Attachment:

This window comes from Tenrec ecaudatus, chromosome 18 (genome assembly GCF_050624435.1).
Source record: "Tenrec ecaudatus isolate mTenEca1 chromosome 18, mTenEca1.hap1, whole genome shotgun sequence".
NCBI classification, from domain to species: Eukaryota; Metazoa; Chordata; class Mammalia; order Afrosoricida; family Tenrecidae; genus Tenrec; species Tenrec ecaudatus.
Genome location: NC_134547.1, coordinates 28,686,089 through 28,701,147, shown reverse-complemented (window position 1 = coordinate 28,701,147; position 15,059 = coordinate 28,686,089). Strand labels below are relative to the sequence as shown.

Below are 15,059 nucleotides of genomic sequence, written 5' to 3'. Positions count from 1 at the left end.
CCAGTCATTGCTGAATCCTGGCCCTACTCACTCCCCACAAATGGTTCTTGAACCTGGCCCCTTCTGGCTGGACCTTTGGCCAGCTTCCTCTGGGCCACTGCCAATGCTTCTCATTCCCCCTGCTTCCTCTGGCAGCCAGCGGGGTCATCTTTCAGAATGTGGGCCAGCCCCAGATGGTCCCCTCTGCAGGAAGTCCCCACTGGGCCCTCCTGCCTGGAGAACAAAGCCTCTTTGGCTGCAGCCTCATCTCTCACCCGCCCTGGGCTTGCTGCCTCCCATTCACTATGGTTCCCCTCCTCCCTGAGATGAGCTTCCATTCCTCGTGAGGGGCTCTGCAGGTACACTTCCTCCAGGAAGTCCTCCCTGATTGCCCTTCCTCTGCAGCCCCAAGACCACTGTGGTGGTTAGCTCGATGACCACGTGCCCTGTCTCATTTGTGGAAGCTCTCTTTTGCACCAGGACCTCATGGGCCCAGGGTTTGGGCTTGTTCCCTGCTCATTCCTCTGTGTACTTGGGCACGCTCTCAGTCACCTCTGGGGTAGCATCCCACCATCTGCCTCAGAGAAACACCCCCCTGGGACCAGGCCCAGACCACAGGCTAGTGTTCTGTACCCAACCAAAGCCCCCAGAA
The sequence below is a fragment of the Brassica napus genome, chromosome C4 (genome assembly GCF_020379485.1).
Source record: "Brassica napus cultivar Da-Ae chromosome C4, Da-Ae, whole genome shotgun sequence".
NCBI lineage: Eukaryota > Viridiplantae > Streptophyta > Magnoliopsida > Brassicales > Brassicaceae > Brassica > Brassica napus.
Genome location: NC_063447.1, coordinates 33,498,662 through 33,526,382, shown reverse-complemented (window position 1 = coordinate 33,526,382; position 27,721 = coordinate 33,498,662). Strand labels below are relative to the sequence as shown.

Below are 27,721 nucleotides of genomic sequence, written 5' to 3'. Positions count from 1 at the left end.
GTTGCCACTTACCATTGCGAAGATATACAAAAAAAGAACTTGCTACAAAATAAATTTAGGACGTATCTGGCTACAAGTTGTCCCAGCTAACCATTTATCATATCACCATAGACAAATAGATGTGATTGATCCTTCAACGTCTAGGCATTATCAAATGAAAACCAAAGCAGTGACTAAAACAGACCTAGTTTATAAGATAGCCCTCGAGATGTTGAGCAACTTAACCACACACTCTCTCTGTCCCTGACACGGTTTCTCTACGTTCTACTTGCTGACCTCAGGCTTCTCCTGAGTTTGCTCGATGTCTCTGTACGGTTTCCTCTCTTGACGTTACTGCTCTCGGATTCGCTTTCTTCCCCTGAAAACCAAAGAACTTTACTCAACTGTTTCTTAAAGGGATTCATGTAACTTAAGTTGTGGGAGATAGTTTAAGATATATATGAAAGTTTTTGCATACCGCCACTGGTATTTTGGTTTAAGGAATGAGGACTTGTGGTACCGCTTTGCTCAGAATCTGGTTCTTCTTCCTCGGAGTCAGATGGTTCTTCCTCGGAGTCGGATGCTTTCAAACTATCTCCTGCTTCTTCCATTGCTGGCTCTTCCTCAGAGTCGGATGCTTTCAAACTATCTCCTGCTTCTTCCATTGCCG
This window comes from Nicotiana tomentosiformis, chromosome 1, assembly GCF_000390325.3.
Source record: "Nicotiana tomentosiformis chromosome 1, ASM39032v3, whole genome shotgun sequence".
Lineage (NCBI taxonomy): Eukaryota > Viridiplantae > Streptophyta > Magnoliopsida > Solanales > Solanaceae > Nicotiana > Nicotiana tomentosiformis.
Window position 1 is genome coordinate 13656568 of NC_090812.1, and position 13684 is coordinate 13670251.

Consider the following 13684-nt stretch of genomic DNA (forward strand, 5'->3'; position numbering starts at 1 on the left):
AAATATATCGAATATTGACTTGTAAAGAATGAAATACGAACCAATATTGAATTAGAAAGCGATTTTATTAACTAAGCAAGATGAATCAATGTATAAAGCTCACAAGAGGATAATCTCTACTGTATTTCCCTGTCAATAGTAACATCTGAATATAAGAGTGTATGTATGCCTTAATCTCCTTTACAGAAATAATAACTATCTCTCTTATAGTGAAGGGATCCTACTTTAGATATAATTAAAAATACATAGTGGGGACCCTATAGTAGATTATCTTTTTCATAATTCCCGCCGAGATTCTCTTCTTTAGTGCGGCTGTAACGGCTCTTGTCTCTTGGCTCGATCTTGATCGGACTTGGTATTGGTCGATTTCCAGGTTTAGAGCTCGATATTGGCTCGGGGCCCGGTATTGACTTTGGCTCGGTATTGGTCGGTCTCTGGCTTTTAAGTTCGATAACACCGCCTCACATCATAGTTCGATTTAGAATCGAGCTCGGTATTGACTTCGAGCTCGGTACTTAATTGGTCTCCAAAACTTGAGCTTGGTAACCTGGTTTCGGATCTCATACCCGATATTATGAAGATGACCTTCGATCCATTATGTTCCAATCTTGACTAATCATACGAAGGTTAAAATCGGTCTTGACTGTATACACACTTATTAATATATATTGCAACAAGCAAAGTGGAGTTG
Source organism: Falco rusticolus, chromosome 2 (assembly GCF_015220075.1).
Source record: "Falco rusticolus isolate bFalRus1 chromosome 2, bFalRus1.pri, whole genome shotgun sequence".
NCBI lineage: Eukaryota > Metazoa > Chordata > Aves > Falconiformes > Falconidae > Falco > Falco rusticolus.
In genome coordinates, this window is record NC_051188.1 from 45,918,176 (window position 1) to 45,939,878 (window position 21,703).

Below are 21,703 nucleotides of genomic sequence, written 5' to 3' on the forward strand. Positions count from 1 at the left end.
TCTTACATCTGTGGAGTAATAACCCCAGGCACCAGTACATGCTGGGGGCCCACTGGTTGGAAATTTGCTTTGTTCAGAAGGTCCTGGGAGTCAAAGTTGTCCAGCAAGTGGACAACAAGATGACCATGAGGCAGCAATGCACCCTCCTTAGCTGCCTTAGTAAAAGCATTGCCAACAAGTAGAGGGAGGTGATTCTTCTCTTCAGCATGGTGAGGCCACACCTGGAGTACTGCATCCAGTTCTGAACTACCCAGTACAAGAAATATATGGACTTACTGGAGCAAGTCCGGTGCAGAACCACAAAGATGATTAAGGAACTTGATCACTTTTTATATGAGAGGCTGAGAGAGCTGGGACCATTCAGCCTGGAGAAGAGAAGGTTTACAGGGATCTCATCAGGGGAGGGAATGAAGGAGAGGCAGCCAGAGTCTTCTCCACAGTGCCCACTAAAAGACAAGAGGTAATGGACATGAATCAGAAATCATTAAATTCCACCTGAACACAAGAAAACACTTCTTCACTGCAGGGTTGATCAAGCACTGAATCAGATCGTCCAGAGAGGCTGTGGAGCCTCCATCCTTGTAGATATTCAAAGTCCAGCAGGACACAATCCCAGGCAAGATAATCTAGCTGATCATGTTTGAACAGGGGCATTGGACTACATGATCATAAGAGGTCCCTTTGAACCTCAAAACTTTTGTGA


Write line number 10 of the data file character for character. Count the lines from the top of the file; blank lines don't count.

Genome location: NC_063447.1, coordinates 33,498,662 through 33,526,382, shown reverse-complemented (window position 1 = coordinate 33,526,382; position 27,721 = coordinate 33,498,662). Strand labels below are relative to the sequence as shown.